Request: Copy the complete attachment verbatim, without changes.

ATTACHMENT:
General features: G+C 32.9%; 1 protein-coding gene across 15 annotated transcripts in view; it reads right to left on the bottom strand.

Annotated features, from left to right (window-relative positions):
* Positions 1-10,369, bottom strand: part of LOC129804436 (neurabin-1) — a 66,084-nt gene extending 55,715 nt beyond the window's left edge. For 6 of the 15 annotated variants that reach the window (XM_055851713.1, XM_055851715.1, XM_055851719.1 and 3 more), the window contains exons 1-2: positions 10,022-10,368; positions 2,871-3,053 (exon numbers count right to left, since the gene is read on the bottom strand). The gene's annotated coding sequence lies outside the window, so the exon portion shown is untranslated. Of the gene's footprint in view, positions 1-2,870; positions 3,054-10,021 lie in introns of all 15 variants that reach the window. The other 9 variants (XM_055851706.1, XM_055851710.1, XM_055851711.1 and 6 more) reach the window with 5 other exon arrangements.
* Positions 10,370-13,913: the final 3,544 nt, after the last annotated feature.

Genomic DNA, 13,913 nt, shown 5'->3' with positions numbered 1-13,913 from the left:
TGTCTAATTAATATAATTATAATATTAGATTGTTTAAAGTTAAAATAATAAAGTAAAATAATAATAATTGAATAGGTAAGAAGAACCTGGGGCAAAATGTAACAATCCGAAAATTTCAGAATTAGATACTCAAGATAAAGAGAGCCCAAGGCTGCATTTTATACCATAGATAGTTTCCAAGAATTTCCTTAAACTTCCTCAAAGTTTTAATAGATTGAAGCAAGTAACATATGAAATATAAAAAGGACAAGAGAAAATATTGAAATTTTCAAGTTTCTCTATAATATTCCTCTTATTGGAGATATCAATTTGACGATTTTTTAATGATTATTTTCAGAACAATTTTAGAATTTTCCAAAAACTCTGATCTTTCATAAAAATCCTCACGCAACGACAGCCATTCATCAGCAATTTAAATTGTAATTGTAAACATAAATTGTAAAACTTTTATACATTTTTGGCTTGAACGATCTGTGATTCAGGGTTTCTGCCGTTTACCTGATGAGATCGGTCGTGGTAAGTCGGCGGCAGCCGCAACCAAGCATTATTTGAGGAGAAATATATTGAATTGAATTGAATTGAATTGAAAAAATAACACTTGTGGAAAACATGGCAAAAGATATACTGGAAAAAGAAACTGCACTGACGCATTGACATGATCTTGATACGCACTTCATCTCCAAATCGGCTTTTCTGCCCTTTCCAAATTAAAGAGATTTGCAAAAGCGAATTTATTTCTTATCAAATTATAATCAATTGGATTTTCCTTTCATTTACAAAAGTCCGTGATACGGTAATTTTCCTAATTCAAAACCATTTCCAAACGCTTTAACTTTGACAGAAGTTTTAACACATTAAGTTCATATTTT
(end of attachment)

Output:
General features: G+C 32.9%; 1 protein-coding gene across 15 annotated transcripts in view; it reads right to left on the bottom strand.

Annotated features, from left to right (window-relative positions):
* Positions 1-10,369, bottom strand: part of LOC129804436 (neurabin-1) — a 66,084-nt gene extending 55,715 nt beyond the window's left edge. For 6 of the 15 annotated variants that reach the window (XM_055851713.1, XM_055851715.1, XM_055851719.1 and 3 more), the window contains exons 1-2: positions 10,022-10,368; positions 2,871-3,053 (exon numbers count right to left, since the gene is read on the bottom strand). The gene's annotated coding sequence lies outside the window, so the exon portion shown is untranslated. Of the gene's footprint in view, positions 1-2,870; positions 3,054-10,021 lie in introns of all 15 variants that reach the window. The other 9 variants (XM_055851706.1, XM_055851710.1, XM_055851711.1 and 6 more) reach the window with 5 other exon arrangements.
* Positions 10,370-13,913: the final 3,544 nt, after the last annotated feature.

Genomic DNA, 13,913 nt, shown 5'->3' with positions numbered 1-13,913 from the left:
TGTCTAATTAATATAATTATAATATTAGATTGTTTAAAGTTAAAATAATAAAGTAAAATAATAATAATTGAATAGGTAAGAAGAACCTGGGGCAAAATGTAACAATCCGAAAATTTCAGAATTAGATACTCAAGATAAAGAGAGCCCAAGGCTGCATTTTATACCATAGATAGTTTCCAAGAATTTCCTTAAACTTCCTCAAAGTTTTAATAGATTGAAGCAAGTAACATATGAAATATAAAAAGGACAAGAGAAAATATTGAAATTTTCAAGTTTCTCTATAATATTCCTCTTATTGGAGATATCAATTTGACGATTTTTTAATGATTATTTTCAGAACAATTTTAGAATTTTCCAAAAACTCTGATCTTTCATAAAAATCCTCACGCAACGACAGCCATTCATCAGCAATTTAAATTGTAATTGTAAACATAAATTGTAAAACTTTTATACATTTTTGGCTTGAACGATCTGTGATTCAGGGTTTCTGCCGTTTACCTGATGAGATCGGTCGTGGTAAGTCGGCGGCAGCCGCAACCAAGCATTATTTGAGGAGAAATATATTGAATTGAATTGAATTGAATTGAAAAAATAACACTTGTGGAAAACATGGCAAAAGATATACTGGAAAAAGAAACTGCACTGACGCATTGACATGATCTTGATACGCACTTCATCTCCAAATCGGCTTTTCTGCCCTTTCCAAATTAAAGAGATTTGCAAAAGCGAATTTATTTCTTATCAAATTATAATCAATTGGATTTTCCTTTCATTTACAAAAGTCCGTGATACGGTAATTTTCCTAATTCAAAACCATTTCCAAACGCTTTAACTTTGACAGAAGTTTTAACACATTAAGTTCATATTTT